Bimala’s Story

Only a few more weeks before Maxine and Chulie go back to Nepal to pick up where they left off during their trip in April.  We’ve been back  to distribute earthquake relief but now need to move forward with projects and reassess priorities. This would be a much harder task if not for our wonderful Project Manager, Bimala Khatri.  Bimala deserves recognition for single-handedly managing events on the ground in Kathmandu, despite her own hardship during the weeks following the earthquake.  Though homeless herself she took on the difficult job of locating all of our ladies, personally distributing relief where necessary and even helping some with shelter.  As sole provider and carer for her ailing mother, Bimala is no stranger to responsibility and showed strength and maturity far beyond her tender age.  WONDERWorks is very grateful to have such an amazing young woman on board!

We asked Bimala about her experience and she has kindly allowed us to share her story.


‘The day was just like any other Saturday. I’d started to prepare our lunch on the stove and the smell of cooking was wafting around our small kitchen. Mum was resting on the bed and we were chatting as our lunch bubbled away – and then it hit us. It struck without warning and it struck hard and fast.  I scrambled for my mum and we got onto the floor, hugging each other tightly, praying for it to end and for the roof to hold.  There was nothing we could do but wait for the shaking to stop, our only exit being a step ladder down to the ground floor which was far too risky.

It was eerily silent when the shaking stopped. A kind of disbelief washed over the entire neighbourhood as we all stumbled into the courtyard. Our landlady had fallen down the stairs and badly hurt her back.  We knew there would be aftershocks and it wouldn’t be safe to re-enter our homes but the men dashed back in to fetch blankets and other essentials.  My mum told me to rush up to our kitchen to turn off the gas in case of a fire and I grabbed her oxygen tank and the funds Chulie and Maxine had given me for a WONDERWorks project on the way back down. My mum kept that money inside her blouse for days to make sure it was safe. Every time the dogs were barking loudly and the crows were squawking we seemed to have more tremors, so we all camped out in the open. We stayed this way for ten days, living in a small, open garage with our neighbours and their pet dogs, unsure of when it would be safe to resume our lives.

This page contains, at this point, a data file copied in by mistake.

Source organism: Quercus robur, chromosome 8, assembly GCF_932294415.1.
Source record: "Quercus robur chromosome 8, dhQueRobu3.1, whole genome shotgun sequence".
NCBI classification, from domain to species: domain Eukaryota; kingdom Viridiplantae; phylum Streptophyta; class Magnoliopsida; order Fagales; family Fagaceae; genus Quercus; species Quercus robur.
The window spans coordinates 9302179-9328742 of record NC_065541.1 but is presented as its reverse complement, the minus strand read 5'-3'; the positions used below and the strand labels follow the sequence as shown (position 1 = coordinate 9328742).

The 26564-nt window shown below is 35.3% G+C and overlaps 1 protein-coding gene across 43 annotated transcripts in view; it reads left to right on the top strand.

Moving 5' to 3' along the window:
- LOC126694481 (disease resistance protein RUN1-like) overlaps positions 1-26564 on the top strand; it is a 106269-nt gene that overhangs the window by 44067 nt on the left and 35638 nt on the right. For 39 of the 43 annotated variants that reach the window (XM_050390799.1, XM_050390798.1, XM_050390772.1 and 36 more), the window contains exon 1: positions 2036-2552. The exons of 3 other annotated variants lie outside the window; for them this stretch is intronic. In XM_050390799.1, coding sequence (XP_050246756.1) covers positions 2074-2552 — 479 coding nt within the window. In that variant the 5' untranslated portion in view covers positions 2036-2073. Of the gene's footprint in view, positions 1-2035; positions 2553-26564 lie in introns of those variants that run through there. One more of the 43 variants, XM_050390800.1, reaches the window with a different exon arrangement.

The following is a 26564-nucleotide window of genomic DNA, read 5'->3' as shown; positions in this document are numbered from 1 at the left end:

My mind was cluttered with worrying thoughts, especially for my mum’s safety as she is reliant on oxygen. She hadn’t slept or eaten properly for more than a week and with her lungs weak, I had to get her away from all the dust and debris. As the phone signal was finally back I called my cousin who came to collect her in a van and took her to Chitwan. I knew it would be safer for her there as the earthquake hadn’t damaged that part of Nepal.  My cousin didn’t want to stay any longer in the city than he had to and before I could think of how to say goodbye to them, they were gone.